Category Archives: Ratification Debates

Liberty of Conscience – Virginia Part 1

Virginia – Part 1

Of all the states that – even for a fleeting moment – thought that they might be able to go their own way and reject the Constitution, Virginia is probably the only one that realistically had a chance of success. But Virginia is also the center of The Enlightenment in America; and it is her leaders who have the nations confidence. So much so, that James weatherford's graveMadison almost won’t make it home in time to be elected to the Virginia Convention, because he is busy conducting the Nations business which is entrusted to Virginia.

It is here that the most eloquent Anti-federalist of all, Patrick Henry, will probably join forces with George Mason, a man who attended the Philadelphia Convention but refused to sign the final document. Together, they look to face down the Federalists. If they succeed, Virginia will not ratify and it will be likely that other States remaining to consider the Constitution will follow her example.

Patrick Henry will take the lead. He has a long history of being a defender of individual, particularly religious conscience, and States rights. He has opposed Madison and Jefferson before; this time he means to pull out all of the stops to prevent what he sees as a usurpation of power from the people. Mason has become surprisingly (one might say, Samuel Adamsish) passive. Madison, having just made the convention, faces the most important task of his life…

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South Carolina

As the ratification process turns to South Carolina, it is clear that the Federalists who run the State favor ratification. It was South Carolina, after all, that teamed up with James Wilson to cement the 3/5th’s compromise and stuck to the deal as the tides of anti-slavery climbed against it.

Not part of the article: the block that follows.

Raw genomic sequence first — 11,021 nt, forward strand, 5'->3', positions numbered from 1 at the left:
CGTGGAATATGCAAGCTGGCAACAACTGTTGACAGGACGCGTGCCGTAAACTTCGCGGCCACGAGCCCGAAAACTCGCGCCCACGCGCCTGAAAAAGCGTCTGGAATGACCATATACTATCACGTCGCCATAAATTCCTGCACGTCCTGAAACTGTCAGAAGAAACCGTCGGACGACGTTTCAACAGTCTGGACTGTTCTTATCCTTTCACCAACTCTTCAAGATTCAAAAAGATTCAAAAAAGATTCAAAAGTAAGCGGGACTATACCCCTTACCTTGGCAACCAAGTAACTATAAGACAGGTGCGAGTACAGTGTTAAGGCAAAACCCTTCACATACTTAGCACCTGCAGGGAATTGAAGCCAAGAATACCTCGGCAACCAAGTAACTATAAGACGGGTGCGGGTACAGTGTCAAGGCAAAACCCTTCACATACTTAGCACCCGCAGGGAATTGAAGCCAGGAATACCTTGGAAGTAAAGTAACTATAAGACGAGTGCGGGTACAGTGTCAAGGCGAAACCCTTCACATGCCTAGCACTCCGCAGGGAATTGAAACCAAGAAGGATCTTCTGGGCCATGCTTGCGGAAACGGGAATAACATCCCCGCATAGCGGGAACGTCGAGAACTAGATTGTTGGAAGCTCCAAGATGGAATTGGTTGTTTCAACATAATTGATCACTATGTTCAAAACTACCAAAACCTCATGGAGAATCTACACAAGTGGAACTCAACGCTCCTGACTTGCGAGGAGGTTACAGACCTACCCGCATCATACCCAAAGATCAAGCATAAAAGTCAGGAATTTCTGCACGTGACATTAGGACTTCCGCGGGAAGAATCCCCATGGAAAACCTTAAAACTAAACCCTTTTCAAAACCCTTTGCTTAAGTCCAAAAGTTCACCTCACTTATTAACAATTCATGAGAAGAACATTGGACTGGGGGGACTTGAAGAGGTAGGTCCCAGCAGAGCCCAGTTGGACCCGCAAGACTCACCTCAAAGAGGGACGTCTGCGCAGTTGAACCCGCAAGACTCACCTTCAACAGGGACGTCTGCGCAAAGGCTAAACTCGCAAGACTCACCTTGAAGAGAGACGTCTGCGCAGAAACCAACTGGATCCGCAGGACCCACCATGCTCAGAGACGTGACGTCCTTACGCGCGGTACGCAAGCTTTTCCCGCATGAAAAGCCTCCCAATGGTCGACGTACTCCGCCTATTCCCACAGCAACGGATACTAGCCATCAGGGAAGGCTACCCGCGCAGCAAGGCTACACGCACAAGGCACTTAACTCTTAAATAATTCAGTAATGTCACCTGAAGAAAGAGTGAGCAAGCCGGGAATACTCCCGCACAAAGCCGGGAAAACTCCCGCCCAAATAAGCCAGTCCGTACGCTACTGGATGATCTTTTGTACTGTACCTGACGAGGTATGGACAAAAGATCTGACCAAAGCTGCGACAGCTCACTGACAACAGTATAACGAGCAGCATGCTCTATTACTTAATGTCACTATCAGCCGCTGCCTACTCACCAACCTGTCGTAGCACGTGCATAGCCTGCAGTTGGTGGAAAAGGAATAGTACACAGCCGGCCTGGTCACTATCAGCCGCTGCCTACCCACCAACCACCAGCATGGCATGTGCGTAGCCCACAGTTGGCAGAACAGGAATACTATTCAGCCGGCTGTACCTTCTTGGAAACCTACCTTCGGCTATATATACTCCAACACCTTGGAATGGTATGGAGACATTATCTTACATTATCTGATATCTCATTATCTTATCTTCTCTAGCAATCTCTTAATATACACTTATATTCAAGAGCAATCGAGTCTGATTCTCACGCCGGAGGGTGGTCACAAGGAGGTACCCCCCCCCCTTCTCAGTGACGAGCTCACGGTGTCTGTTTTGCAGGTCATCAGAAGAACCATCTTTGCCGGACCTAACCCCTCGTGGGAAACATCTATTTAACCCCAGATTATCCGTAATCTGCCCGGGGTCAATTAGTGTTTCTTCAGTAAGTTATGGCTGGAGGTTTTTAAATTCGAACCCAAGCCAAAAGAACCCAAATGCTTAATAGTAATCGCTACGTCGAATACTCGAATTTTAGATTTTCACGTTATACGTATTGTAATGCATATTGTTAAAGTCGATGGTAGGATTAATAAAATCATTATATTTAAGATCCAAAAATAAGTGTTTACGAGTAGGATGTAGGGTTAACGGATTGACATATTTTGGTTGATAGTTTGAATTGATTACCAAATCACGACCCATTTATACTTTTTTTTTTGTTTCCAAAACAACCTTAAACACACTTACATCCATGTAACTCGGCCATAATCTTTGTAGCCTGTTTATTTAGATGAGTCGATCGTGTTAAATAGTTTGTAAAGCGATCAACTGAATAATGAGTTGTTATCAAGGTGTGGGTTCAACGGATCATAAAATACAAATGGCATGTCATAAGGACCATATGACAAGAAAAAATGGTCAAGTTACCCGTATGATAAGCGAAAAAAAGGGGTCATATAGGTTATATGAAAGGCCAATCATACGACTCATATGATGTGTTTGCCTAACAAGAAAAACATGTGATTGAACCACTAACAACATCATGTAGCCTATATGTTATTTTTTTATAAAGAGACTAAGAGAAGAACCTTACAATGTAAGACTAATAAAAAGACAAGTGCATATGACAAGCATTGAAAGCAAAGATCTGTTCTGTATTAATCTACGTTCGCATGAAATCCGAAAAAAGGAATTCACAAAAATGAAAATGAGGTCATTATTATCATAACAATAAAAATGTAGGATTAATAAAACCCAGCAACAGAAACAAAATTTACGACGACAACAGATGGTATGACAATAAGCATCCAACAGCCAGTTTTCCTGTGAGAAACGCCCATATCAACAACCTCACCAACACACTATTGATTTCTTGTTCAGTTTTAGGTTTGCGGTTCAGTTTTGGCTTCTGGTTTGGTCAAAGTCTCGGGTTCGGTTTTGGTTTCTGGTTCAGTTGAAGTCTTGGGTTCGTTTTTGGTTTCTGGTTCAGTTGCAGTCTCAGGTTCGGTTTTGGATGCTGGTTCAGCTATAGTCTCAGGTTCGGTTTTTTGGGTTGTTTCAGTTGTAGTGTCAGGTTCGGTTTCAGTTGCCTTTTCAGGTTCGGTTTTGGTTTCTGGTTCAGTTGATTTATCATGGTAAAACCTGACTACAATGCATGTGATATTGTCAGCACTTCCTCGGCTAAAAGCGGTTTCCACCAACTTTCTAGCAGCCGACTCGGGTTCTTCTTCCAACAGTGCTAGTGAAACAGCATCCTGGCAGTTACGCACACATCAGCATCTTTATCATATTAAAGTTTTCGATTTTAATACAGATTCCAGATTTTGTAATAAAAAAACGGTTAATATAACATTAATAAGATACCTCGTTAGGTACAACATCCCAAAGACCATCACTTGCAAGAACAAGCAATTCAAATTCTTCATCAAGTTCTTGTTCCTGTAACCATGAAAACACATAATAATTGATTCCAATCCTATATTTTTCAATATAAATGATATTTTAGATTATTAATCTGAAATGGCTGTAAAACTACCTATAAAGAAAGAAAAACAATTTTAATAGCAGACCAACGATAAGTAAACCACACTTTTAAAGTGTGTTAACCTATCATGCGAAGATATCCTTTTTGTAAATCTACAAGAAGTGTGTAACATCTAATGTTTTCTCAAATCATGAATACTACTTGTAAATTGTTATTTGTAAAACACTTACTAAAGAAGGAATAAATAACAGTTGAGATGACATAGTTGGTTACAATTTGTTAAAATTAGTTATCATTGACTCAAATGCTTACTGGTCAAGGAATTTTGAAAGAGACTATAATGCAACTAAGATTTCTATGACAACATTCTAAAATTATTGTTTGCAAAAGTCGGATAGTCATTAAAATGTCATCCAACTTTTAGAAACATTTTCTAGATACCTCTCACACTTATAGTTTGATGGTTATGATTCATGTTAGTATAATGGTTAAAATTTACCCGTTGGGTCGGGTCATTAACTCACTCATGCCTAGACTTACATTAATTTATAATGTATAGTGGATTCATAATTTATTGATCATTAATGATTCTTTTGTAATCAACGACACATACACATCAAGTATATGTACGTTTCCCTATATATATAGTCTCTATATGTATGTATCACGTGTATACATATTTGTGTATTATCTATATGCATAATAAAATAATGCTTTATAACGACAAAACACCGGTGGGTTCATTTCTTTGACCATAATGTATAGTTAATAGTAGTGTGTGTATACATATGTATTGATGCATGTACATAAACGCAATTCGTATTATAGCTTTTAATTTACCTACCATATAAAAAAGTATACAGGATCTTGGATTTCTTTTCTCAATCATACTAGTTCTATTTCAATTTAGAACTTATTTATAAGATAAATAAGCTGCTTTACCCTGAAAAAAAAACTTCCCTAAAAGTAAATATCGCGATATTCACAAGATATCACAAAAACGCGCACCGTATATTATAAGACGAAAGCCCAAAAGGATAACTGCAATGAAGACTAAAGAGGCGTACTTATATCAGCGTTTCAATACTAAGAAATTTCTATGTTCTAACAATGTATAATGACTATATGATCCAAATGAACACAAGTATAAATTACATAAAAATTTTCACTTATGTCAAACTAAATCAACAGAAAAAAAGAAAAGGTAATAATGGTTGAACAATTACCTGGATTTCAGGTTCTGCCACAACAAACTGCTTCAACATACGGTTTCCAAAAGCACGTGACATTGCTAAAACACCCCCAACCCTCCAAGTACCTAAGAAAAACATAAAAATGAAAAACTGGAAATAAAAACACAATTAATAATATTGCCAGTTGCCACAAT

But it won’t be as simple as that. First, the State Legislature will do something that no other legislature has done – it will openly debate the Constitution “for the sake of informing the country’s members” of the reasons why the Constitution should be ratified.

Then there is a second issue. South Carolina. like Massachusetts, is concerned about the lack of religious tests for holding offices. As it turns out, South Carolina has an official religion, one that is traditional but quickly becoming an anachronism.

Rawlins_LowndesLastly, Mr. Rawlins Lowndes rises in opposition to ratification. A Charleston lawyer, he takes upon himself the mantel of speaking for those “less accustomed to public speaking,” and he outlines the problems that many in South Carolina have with the overall tone of the Constitution. Which is, of course, the one thing that all of the Southern States, South Carolina most of all, fears the Constitution will do – end slavery.

There is strong majority anti-Federalist sentiment in the State, and indeed, there are many in South Carolina who believe that the State should “go it alone” rather than remain joined to the Union. It is Charles Cotesworth Pickney who puts a final rest to that political heresy.

When South Carolina votes to ratify, it is over the objections and the will of the people of the State. but it is the eighth pillar to be raised in the new government…

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Maryland, My Maryland

Luther Martin - Attorney General of Maryland

Luther Martin – Attorney General of Maryland

Over the course of the Convention, Luther Martin (Maryland) had been a petulant opponent of the plan and an irritant to pretty much everybody there – even those who agreed with him. Now that his State, Maryland, is taking up ratification, he will continue to adamantly and vociferously oppose the Constitution. He is the very embodiment of the Anti-Federalists.

Pretty much nobody will listen to his ranting, and Maryland will easily vote to ratify.

It’s what happens after that is so fascinating to me. Because of our own historical myopia, we tend to only see the good and heroic sides of the Framers and Founders. We don’t relate to them as people just like us, facing difficulties and crises. Consequently we don’t learn from their example of how to deal with and even overcome those difficulties.

The rest of Luther Martins’ life will be spent in various pursuits as a lawyer – including defending Aaron Burr against charges of treason – and in the bottle. But by 1807, he will be called, “The Federalist Bulldog,” by no less than Thomas Jefferson. What drives a man who is virulently anti-Federalist to change his mind? Was it the ultimate “If you can’t beat ’em, join ’em?” Or did Luther Martin discover something about human nature in his later years?

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